An essential area of emergency management is the management of communication issues. Digital communication has shown the positive contribution it can make to improve public communication in disaster and emergency response. However, further studies are needed to explore ways to ensure the benefits are sustainable. Previous studies indicate that despite the number of benefits, social media also has become a source of misinformation and has disrupted the way people perceive otherwise accurate information. This study seeks to find a model to manage misinformation on social media when a disaster happens, by understanding how risk perception and social media user behaviour affects people’s decisions when spreading rumours, gossip, “fake news”, and other inaccurate information related to risk and disaster events. This study’s key desired outcomes include assessment of existing policies and strategies and to offer recommendations based on that assessment in combination with the broader research, knowledge, and practice in the field. It is anticipated and hoped that this study will produce recommendations that contribute to improving, expanding, and better integrating theory and strategies for government in dealing with the risks and disaster events.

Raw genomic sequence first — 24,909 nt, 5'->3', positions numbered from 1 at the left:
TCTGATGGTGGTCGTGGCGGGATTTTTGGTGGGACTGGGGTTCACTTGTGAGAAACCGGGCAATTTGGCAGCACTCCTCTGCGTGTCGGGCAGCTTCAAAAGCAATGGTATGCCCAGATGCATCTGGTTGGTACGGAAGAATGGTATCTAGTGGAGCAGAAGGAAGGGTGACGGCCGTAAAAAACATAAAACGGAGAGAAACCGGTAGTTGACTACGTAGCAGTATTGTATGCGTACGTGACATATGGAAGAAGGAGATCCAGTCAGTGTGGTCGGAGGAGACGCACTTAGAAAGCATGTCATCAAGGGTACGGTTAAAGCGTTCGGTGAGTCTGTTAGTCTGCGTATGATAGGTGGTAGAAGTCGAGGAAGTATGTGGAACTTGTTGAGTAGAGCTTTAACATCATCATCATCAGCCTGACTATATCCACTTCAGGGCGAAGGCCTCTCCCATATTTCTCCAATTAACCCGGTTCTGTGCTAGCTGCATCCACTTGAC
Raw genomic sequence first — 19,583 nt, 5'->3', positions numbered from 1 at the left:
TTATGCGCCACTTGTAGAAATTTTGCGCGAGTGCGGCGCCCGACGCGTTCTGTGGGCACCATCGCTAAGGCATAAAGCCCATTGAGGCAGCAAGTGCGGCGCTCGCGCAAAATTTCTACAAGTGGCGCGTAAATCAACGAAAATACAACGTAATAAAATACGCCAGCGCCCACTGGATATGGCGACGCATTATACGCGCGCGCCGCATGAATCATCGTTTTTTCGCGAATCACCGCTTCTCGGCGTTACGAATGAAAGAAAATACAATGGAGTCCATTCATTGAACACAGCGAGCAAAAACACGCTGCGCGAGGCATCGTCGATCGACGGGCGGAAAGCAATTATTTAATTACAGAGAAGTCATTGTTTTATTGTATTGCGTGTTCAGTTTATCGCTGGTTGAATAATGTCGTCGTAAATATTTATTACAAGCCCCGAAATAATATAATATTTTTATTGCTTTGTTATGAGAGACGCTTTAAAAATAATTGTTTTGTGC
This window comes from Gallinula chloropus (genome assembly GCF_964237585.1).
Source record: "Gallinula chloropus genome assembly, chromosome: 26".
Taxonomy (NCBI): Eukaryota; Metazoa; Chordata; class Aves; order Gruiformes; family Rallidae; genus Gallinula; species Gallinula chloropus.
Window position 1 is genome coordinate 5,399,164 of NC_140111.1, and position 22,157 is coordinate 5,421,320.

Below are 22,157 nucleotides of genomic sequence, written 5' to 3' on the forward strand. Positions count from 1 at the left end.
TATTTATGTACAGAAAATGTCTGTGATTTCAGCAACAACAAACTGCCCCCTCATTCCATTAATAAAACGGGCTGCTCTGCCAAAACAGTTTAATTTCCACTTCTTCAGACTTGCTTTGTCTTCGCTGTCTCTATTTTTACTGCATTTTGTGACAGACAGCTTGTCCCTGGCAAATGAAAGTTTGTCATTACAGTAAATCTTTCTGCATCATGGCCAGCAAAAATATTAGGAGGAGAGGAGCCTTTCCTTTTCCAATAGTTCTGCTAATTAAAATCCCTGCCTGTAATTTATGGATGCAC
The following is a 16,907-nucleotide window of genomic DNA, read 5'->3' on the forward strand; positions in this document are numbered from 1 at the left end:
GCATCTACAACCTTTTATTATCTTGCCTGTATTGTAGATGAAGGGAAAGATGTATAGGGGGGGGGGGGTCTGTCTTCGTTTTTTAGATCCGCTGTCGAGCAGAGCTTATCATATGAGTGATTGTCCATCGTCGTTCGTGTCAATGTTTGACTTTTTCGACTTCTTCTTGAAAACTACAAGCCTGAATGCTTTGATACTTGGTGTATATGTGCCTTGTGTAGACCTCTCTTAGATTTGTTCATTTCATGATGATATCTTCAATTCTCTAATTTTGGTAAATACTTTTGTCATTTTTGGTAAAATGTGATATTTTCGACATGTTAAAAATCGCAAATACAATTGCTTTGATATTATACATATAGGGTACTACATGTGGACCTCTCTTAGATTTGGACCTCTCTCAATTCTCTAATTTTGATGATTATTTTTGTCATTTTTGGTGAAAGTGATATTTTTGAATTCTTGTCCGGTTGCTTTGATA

|Effective start/end date||29/03/19 → …|